Latino voters were far more negative than white voters on some of the state’s economic and public safety measures. When asked about finding a good paying job, 37 percent of Latinos rated California “excellent or good,” as compared to 61 percent who rated the state “poor.” Whites were more closely split, 45-51. On crime and safety, 45 percent of Latino voters rated the state “excellent or good” as compared to 54 percent who rated it “poor.” White voters were more positive about the state’s crime and safety record, with 54 rating it “excellent or good” and 43 percent “poor.”
This poll illuminates the cross section of the fading optimism of aging white Californians and the youthful exuberance of young Latinos.
“This poll illuminates the cross section of the fading optimism of aging white Californians and the youthful exuberance of young Latinos,” said Michael Madrid, a distinguished Unruh Institute fellow, Republican strategist and nationally recognized expert on Latino voting trends. “At the same time the growing divide between these two California groups is becoming more apparent on issues like crime and public safety, housing affordability and the ability to secure a good paying job. While there remains a generally optimistic view of life in the state there are undeniable elements of growing concern that policy makers should pay attention to.”
Governor at highest approval rating, state finally on the “right track”
Californians’ general good feelings about living in the state are also reflected in the highest approval rating for Gov. Jerry Brown in the history of the USC Dornsife/LA Times Poll. Similarly, for the first time in the poll’s history, a plurality of voters say the state is on the right track.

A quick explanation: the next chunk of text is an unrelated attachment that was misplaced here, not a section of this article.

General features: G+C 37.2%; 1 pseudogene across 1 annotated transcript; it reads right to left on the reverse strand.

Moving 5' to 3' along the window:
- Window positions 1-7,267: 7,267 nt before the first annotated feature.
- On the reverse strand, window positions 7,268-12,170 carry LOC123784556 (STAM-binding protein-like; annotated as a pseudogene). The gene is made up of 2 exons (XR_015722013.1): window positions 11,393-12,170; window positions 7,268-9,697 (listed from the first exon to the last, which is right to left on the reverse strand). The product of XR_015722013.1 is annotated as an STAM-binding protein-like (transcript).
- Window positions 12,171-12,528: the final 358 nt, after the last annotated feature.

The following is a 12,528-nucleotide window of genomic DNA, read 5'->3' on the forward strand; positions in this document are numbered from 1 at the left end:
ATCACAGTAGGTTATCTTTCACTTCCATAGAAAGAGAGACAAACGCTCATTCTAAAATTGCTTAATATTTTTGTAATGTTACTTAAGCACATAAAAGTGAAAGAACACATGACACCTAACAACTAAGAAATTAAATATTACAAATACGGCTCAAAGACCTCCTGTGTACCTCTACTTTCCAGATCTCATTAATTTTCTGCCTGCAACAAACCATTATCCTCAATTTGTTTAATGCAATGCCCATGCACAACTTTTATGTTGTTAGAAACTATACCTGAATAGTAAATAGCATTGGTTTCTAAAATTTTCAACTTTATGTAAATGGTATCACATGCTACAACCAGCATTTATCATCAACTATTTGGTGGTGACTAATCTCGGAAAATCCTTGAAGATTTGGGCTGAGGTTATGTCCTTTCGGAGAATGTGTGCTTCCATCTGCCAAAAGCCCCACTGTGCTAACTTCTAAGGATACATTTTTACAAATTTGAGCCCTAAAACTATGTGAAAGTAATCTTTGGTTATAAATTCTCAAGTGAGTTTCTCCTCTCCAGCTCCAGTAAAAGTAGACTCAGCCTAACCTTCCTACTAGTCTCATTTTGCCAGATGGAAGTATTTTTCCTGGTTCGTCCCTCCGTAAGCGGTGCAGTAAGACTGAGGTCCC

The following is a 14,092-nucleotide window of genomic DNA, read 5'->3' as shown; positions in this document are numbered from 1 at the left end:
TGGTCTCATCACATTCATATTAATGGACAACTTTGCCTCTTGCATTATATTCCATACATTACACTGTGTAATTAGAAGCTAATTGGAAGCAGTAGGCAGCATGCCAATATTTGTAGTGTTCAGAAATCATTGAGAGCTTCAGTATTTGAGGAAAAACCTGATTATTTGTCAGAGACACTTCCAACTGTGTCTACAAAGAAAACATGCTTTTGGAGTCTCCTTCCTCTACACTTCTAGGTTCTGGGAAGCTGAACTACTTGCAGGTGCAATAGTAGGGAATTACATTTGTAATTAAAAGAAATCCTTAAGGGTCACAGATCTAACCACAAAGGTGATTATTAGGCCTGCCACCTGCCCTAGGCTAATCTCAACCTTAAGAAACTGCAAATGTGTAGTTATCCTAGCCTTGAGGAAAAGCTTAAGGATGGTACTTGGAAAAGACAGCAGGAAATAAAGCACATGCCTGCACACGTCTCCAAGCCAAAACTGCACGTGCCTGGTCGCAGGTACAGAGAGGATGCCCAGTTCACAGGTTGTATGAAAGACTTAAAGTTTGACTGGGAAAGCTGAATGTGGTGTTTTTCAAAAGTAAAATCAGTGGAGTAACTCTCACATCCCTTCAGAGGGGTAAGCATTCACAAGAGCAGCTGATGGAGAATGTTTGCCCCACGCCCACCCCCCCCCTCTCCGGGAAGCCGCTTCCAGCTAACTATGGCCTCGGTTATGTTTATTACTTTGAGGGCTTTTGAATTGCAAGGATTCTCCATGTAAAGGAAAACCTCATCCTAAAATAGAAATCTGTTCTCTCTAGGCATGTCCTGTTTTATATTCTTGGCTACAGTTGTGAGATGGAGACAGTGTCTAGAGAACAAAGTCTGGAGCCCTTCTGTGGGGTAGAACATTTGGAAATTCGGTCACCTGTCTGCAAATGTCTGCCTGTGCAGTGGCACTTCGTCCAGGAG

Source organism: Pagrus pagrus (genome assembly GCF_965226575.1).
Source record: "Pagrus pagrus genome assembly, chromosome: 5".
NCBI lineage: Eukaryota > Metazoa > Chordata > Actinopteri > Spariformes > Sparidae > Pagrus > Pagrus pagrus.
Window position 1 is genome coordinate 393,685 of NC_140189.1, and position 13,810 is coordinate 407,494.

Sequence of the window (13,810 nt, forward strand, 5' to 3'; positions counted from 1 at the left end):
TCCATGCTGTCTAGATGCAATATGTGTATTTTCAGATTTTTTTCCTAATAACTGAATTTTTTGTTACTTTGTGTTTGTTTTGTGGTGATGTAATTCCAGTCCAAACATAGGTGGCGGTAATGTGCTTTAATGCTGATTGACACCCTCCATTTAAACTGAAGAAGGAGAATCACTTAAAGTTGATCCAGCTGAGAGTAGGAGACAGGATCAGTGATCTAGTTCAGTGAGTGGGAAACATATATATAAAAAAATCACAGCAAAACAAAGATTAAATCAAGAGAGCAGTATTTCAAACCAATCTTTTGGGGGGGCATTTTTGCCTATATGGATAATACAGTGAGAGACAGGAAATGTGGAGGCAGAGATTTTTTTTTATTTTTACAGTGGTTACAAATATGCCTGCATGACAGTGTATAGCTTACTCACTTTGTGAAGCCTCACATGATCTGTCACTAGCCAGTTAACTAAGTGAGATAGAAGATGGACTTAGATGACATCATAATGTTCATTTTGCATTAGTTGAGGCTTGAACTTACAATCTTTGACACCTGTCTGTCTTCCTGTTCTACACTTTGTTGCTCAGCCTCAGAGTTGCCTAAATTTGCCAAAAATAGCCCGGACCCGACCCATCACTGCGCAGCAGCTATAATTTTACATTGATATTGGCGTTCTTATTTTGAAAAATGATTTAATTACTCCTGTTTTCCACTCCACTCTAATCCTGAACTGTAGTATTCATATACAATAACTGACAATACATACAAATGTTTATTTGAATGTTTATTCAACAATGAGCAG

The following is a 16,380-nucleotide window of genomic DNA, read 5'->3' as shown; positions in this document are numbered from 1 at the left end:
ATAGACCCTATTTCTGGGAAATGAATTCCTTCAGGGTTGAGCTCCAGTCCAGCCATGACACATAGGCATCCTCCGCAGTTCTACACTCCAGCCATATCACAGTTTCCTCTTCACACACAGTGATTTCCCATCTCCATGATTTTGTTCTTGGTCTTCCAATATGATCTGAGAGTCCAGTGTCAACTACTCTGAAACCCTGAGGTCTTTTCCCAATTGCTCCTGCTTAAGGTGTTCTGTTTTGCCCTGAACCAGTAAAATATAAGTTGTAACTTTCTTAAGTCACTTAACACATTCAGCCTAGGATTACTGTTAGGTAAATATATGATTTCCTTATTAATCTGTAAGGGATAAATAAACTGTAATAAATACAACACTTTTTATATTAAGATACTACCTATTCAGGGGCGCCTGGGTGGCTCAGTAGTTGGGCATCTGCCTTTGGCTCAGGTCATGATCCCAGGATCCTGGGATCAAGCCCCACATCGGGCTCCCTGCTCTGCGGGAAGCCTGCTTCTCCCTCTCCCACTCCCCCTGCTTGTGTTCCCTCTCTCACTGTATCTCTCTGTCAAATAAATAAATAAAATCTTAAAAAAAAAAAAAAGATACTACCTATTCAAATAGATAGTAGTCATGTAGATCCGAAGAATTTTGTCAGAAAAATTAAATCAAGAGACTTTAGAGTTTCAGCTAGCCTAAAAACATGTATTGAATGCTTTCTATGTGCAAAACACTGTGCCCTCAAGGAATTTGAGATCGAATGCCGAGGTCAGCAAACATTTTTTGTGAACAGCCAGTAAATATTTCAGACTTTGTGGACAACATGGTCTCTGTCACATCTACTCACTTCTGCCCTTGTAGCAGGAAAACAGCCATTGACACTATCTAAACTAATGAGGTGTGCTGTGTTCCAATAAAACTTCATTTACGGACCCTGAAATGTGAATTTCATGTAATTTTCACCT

More than two-thirds of voters, 64 percent, approve of the job being down by Brown, with 27 percent of voters saying they disapprove of Brown. That’s up 10 percentage points from his 60-33 approval rating in October’s USC Dornsife/LA Times Poll.
Voters also approve of the job being done by the state Legislature, 42-39; Sen. Barbara Boxer, 53-32; and Sen. Dianne Feinstein, 54-30.
Forty-five percent of voters say the state is on the right track, with 39 percent of voters who believe California is on the wrong track. That’s a 13 percentage point swing from October, when 39 percent of voters said the state was on the right track and 46 percent said it was on the wrong track.
California voters love the weather, the environment, and the culture of the state, but they have real concerns about the future and cost of living issues here.
“California voters love the weather, the environment, and the culture of the state, but they have real concerns about the future and cost of living issues here,” said Matt Rodriguez, a distinguished Unruh Institute fellow and Democratic strategist. “The state’s elected officials, who fare better in this poll than they have in previous years, should take notice and provide solutions to the problems that voters are raising.”
The latest USC Dornsife/Los Angeles Times Poll, the largest statewide survey of registered voters, was conducted Feb. 18-24 and includes a significant oversample of Latino voters as well as one of the most robust cell phone samples in the state. The full sample of 1,505 registered voters has a margin of error of +/- 2.7 percentage points.
Additional poll results and methodology are available here.
About the USC Dornsife College of Letters, Arts and Sciences/Los Angeles Times Poll: The USC Dornsife/Los Angeles Times Poll is a series of statewide public opinion polls in California, designed to survey voter attitudes on a wide range of political, policy, social and cultural issues.
Conducted at regular intervals throughout the year, the USC Dornsife/Los Angeles Times Poll is one of the largest polls of registered voters in the state and has been widely cited, helping to inform the public and to encourage discourse on key political and policy issues.
About USC Dornsife College of Letters, Arts and Sciences: USC Dornsife College of Letters, Arts and Sciences is the heart of the university. The largest, oldest and most diverse of USC’s 19 schools, USC Dornsife is composed of more than 30 academic departments and dozens of research centers and institutes. USC Dornsife is home to approximately 10,000 undergraduate and graduate students and more than 750 faculty members with expertise across the humanities, social sciences and sciences.
About the Los Angeles Times: The Los Angeles Times is the largest metropolitan daily newspaper in the country, with a daily readership of 2 million and 3 million on Sunday, and a combined print and interactive local weekly audience of 4.5 million. The fast-growing latimes.com draws over 10 million unique visitors monthly.